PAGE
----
First two weeks from operation

I had an operation to reconstruct my Achilles on 16 January - some 10 weeks after the original accident - after an intense end of year workload on my job.  It was a delayed diagnosis so by that time all the pain had gone.  It was an almost complete tear of the AT.   Once I’d seen the surgeon in late December I was reassured: surgery was the only option and despite the delay in treatment the surgeon instilled confidence that it would be successful.  The operation was done privately (company scheme)  in the late afternoon and went well.  I stayed overnight in hospital and came home in the early afternoon (so about 24 hours in hospital altogether).

I’m British, 61 years old, of medium weight, not as active as I’d like to be, but I do pilates and in the past yoga and Alexander Technique so although not very fit  I have good body awareness and reasonable core strength which helped immeasurably in the post op period.

The physiotherapist at the hospital decided I wasn’t getting the hang of using crutches in the non weight bearing phase, so I was issued with a zimmer frame which was no doubt a wise call but didn’t do my self-image any good!  Our house is a bit cramped for space and my experience this was a sensible option.

I learned to get up and down stairs on my backside (wouldn’t ever risk crutches even now) and to crawl on all fours - learning from my grandchildren! - where the frame was simply not practical.   Moving about was tiring work so I tried to set up a base in a particular room.  My wife took holiday from work to look after me for the first week, which was invaluable.  As my children live away from home I didn’t have the demands of a young family which must be hard for a younger ATR parent and their carer/partner.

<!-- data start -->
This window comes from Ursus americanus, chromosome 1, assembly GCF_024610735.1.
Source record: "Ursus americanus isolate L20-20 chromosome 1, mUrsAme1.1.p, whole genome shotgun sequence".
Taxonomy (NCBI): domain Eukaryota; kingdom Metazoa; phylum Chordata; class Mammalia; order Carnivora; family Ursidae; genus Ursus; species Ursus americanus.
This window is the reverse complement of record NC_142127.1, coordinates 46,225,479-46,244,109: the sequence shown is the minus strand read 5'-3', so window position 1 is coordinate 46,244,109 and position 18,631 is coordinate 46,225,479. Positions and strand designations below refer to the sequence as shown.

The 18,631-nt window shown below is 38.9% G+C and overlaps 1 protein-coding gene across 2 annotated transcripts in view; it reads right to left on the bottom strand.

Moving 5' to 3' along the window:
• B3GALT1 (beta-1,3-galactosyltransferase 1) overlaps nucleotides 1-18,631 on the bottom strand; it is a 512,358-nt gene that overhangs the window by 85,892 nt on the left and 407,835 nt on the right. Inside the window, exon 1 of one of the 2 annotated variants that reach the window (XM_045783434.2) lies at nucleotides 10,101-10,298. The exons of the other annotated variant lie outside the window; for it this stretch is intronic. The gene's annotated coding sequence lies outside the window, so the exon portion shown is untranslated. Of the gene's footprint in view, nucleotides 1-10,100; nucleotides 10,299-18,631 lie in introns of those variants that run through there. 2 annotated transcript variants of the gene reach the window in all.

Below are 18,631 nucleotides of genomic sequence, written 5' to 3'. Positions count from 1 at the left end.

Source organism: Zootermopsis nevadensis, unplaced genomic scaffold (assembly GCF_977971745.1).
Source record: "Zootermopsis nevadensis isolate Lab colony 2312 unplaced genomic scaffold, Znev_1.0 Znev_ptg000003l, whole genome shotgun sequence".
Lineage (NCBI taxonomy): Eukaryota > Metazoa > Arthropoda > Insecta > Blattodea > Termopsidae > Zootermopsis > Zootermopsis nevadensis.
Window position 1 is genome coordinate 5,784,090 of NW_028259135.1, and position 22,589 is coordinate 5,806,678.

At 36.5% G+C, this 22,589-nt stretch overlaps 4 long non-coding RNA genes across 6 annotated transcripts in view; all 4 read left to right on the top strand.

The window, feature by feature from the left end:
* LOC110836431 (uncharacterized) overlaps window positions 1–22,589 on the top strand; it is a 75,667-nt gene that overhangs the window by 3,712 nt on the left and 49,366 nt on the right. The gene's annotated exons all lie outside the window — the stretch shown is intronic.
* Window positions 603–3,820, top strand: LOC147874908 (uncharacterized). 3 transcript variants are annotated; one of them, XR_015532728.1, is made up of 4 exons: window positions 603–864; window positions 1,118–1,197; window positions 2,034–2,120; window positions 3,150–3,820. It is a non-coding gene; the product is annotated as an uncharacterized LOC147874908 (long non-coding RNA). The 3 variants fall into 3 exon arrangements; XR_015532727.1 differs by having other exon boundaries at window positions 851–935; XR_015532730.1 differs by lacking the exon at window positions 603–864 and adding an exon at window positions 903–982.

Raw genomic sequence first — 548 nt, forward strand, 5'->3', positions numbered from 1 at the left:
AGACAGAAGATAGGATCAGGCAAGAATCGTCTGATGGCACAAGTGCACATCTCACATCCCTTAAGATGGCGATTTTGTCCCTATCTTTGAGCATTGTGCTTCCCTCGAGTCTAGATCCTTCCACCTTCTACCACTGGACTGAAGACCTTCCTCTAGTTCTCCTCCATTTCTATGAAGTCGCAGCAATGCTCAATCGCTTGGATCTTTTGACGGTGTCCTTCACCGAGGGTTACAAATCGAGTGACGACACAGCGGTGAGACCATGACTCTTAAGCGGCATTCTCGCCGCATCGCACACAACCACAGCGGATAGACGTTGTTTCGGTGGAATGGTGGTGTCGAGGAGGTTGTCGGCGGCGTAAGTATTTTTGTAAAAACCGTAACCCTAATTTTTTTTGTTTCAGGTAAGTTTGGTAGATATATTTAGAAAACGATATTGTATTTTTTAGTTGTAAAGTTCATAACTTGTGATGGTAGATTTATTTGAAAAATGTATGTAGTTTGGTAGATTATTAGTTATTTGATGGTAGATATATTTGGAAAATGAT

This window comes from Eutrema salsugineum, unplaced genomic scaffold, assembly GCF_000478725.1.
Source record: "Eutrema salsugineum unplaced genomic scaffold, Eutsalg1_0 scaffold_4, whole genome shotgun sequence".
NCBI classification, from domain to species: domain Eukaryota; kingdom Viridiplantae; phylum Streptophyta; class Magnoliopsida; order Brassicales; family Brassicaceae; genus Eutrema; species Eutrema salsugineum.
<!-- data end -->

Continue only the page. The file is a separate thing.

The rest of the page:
I would say I coped well, and continued to work on my office job, more out of necessity rather than choice although it was good to take my mind off my condition.  I had to be resourceful about posture in the early period, trying to work with a laptop lying on my back with legs elevated, supported by pillows, cushions, sleeping bags, etc.

Here are some other reflections about this period:

  • Be careful!  I became a bit complaisant after a few days and getting up to go to bed managed to slip and fall, hitting my bad foot against a wooden floor in the process.  This was both a shock and a great worry as I thought I may have damaged the operated tendon.  I had an anxious day trying to contact the surgeon who eventually confirmed that most likely I would be OK as the cast would protect me and I didn’t report pain.
  • Be philosophical - healing takes time, you need to accept the limitations of mobility, etc.  I found the experiences of others from this site both reassuring and inspiring as it became apparent just what recovery from surgery entails.
  • Be imaginative and resourceful - there are often ways around problems and useful advice on this site.  I managed to do far more than I expected.  Crawling seemed a very good and safe mobility solution for me anyway.  Dealing with being either very hot or very cold in the operated foot (it’s winter here although although more wet than cold) requires flexibility both in waking and sleeping hours.